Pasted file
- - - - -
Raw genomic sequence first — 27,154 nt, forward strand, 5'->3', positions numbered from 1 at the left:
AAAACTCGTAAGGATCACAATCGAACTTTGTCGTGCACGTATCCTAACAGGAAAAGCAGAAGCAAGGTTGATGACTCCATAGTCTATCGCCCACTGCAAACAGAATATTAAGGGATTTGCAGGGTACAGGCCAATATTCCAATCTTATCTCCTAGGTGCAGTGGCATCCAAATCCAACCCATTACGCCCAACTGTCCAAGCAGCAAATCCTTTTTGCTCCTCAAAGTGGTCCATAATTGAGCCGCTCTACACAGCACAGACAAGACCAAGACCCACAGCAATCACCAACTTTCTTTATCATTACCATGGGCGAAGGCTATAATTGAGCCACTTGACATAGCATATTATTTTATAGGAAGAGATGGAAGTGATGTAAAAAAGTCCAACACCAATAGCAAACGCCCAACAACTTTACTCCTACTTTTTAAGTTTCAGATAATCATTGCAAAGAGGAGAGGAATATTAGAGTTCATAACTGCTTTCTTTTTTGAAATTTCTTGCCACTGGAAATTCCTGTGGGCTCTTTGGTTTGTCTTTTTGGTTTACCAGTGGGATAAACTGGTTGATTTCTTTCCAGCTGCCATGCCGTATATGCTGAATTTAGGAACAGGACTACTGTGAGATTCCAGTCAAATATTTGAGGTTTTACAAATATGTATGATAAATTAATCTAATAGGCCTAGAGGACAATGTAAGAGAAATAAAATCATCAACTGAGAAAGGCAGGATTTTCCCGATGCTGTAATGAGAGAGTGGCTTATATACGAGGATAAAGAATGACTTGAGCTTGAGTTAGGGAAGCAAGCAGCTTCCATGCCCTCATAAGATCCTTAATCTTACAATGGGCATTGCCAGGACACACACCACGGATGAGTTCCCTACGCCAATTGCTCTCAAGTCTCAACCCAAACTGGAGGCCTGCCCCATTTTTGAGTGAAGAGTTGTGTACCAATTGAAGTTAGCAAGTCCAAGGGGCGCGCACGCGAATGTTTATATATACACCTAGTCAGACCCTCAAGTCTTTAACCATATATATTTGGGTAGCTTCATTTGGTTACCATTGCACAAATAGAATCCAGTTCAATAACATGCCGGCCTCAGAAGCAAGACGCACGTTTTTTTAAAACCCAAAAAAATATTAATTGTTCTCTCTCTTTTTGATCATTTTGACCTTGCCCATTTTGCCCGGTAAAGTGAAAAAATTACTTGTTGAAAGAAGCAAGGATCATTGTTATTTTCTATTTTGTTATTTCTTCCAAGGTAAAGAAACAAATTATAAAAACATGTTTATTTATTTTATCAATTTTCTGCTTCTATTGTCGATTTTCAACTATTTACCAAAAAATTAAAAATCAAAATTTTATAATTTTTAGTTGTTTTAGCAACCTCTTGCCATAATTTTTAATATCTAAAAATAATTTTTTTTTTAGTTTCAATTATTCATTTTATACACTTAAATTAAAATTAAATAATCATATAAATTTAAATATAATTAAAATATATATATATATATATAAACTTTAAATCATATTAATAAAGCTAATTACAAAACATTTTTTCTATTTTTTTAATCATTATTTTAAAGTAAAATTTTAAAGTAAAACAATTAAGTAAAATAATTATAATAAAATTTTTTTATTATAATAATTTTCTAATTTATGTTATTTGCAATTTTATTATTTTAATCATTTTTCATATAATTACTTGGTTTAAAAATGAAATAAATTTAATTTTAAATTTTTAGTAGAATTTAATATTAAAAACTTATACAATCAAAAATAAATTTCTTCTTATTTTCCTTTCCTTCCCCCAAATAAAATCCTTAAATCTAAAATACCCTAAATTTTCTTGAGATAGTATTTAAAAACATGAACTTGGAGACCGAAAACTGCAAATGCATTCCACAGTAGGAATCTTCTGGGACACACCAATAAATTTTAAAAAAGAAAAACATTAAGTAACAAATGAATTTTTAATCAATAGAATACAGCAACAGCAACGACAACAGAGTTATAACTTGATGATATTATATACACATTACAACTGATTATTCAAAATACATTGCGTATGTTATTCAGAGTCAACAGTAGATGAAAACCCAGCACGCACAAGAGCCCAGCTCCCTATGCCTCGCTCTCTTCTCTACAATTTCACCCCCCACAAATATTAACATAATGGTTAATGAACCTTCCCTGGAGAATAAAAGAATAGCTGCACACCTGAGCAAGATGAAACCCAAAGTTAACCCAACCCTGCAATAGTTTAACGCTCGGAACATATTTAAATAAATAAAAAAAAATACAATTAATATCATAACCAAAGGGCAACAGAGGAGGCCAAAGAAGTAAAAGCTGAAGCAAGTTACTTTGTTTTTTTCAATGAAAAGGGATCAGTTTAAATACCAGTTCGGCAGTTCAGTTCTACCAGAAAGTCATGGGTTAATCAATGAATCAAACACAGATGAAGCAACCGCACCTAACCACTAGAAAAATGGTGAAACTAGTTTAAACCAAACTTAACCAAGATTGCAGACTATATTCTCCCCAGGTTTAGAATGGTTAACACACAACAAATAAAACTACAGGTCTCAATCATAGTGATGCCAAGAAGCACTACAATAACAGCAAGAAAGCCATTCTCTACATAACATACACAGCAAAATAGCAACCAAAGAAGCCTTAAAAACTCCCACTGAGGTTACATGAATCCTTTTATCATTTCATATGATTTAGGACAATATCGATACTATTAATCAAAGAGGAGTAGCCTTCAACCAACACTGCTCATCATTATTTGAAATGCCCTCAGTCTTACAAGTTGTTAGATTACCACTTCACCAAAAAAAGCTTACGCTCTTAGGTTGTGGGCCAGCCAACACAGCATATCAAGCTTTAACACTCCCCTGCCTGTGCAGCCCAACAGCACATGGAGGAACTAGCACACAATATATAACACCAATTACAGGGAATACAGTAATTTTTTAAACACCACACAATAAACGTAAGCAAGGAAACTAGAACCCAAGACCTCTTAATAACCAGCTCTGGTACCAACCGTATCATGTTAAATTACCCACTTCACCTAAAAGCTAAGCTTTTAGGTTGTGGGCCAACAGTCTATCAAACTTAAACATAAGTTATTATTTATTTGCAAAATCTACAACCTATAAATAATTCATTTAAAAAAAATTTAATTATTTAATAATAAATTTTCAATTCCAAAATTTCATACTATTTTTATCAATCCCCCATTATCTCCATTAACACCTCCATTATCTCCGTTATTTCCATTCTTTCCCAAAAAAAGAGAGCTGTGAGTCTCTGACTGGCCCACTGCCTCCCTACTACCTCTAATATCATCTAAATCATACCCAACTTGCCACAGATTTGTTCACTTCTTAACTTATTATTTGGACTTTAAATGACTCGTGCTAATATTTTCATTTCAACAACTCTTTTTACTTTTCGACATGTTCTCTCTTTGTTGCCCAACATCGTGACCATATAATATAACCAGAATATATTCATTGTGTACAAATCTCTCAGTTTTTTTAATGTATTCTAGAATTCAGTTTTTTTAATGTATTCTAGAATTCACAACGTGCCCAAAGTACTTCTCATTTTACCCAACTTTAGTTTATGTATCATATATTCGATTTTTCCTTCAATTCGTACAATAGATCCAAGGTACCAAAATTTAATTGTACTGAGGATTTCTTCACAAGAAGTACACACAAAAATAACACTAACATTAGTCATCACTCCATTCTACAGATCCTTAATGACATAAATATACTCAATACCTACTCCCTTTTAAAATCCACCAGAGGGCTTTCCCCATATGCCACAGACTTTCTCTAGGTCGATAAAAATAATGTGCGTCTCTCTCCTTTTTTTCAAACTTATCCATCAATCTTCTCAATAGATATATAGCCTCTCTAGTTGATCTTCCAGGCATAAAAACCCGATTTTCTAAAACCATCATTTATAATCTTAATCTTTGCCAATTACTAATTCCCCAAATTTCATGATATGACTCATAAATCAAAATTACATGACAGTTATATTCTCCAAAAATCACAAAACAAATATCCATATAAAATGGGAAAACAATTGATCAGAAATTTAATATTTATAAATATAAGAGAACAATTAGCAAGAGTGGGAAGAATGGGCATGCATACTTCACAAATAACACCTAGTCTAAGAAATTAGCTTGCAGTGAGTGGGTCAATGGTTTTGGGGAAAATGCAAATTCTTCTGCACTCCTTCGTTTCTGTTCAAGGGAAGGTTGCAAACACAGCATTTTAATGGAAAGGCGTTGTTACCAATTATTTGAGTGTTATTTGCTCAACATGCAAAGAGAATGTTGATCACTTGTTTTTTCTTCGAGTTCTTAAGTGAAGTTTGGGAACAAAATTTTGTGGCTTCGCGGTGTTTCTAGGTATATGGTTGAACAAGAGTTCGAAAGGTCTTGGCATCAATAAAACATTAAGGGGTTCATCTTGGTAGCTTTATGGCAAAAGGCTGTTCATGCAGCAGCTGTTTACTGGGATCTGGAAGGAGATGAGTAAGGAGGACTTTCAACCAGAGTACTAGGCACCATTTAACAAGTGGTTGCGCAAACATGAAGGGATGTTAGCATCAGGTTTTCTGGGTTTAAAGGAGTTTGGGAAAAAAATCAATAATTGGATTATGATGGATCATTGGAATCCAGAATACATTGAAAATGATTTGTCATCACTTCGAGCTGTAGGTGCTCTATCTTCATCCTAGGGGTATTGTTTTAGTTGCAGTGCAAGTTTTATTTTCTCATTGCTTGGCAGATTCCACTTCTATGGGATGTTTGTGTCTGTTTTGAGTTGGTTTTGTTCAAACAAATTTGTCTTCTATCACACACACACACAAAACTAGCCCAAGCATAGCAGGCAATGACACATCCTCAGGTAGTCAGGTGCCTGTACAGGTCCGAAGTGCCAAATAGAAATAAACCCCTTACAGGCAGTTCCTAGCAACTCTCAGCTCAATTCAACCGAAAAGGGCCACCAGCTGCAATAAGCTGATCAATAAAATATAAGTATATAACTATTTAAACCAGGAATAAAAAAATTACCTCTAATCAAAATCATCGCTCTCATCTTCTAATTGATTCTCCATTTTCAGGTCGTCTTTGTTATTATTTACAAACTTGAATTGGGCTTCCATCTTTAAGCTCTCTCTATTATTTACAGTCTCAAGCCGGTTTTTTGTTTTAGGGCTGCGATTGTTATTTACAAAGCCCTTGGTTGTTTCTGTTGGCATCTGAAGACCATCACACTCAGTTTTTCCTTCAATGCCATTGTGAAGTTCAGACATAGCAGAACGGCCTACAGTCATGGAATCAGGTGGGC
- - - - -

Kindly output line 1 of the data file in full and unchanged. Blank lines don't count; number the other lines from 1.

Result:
Raw genomic sequence first — 27,154 nt, forward strand, 5'->3', positions numbered from 1 at the left: